Dec 4, 2017

Supreme Court declines to hear same-sex marriage benefits case

Jon Elswick / AP

The U.S. Supreme Court on Monday declined to review a ruling by the Texas high court that married, same-sex couples may not be entitled to government-subsidized marriage benefits.

Why it matters: The all-Republican Texas Supreme Court ruled that the landmark 2015 Supreme Court ruling which overturned bans on gay marriage nationwide did not hold that "states must provide the same publicly funded benefits to all married persons," per The Texas Tribune. The ruling suggests that not all marriages must be treated equally.

Background: The suit centers around a policy by the city of Houston, which extends benefits to spouses of gay and lesbian public employees. Despite the court battle, the city is still providing benefits to all of its married employees, the Tribune reports. This decision comes a day before the U.S. Supreme Court will hear arguments in a case involving a Colorado baker who refused to provide a cake for a same-sex wedding.

Go deeper

Coronavirus updates: Market ends worst week since financial crisis

Data: The Center for Systems Science and Engineering at Johns Hopkins, the CDC, and China's Health Ministry. Note: China numbers are for the mainland only and U.S. numbers include repatriated citizens.

The stock market ended its worst week since the financial crisis, prompting the Fed to release a statement. Meanwhile, the WHO warned that countries are losing their chance to contain the novel coronavirus and raised its global risk assessment to "very high" Friday.

The big picture: COVID-19 has killed more than 2,860 people and infected more than 84,000 others in over 60 countries and territories outside the epicenter in mainland China. The number of new cases reported outside China now exceed those inside the country.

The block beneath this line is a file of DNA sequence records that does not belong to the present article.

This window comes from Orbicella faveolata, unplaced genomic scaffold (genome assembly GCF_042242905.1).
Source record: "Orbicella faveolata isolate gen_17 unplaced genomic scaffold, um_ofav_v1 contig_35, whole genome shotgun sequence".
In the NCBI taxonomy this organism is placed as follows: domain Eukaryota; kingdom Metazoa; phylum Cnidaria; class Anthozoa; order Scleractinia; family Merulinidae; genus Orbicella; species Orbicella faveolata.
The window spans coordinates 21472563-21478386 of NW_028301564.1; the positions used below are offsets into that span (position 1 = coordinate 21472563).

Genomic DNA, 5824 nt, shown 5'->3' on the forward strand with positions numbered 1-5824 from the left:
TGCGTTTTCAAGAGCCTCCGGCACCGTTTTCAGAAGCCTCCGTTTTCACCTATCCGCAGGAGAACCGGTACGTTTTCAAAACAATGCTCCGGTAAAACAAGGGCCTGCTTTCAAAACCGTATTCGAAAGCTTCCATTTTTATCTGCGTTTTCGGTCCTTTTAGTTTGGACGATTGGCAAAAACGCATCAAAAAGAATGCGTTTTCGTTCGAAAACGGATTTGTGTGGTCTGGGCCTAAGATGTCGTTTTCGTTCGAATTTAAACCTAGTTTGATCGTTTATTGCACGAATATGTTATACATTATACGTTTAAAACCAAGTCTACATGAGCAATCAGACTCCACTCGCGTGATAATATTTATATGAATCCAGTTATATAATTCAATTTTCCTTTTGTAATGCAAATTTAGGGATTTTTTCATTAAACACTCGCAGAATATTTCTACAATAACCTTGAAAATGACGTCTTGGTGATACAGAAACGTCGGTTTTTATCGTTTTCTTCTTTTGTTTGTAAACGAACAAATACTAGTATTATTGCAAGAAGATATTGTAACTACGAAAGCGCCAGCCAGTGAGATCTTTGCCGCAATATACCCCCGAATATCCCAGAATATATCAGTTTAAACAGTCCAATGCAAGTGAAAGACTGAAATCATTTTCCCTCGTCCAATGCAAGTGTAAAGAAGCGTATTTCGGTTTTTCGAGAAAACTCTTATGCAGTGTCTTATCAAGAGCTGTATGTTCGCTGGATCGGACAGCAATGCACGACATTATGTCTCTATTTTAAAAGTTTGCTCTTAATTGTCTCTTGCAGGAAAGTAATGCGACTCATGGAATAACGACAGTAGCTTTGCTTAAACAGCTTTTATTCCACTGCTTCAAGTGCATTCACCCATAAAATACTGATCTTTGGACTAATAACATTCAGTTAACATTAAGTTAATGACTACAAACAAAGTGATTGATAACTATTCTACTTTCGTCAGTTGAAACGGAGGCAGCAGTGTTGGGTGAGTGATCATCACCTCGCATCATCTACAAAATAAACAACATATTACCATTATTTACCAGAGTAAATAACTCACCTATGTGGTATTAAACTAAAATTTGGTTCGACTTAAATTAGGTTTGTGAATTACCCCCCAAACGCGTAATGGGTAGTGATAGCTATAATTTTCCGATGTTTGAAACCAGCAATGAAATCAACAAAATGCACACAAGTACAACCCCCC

Go deeperArrowUpdated 54 mins ago - Health

California coronavirus: Latest case has no recent history of international travel

Gov. Gavin Newsom. Photo: Kevork Djansezian/Getty Images

A new case of the novel coronavirus in California was announced on Friday after Gov. Gavin Newsom said Thursday that 33 people had tested positive for the virus, noting the risk to the public remains low.

What's new: An adult woman with chronic health conditions in Santa Clara County who "did not recently travel overseas" or come into contact with anyone known to be ill was confirmed to have contracted the coronavirus on Friday by CDC and California Department of Public Health officials.

Go deeperArrowUpdated 1 hour ago - Health

Big video game conference delayed amid coronavirus concerns

Photo: GDC

Next month's Game Developers Conference in San Francisco became the latest tech event to be cancelled or postponed amid growing concerns over the spread of the novel coronavirus.

The big picture: A growing number of events are being scrapped, including Mobile World Congress and Facebook's F8 developer conference. Some, like the giant SXSW event in Austin, insist they are moving forward.